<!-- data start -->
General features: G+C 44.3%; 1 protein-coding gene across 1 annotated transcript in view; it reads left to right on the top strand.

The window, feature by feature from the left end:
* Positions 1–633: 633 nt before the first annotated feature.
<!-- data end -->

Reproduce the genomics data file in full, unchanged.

General features: G+C 44.3%; 1 protein-coding gene across 1 annotated transcript in view; it reads left to right on the top strand.

The window, feature by feature from the left end:
* Positions 1–633: 633 nt before the first annotated feature.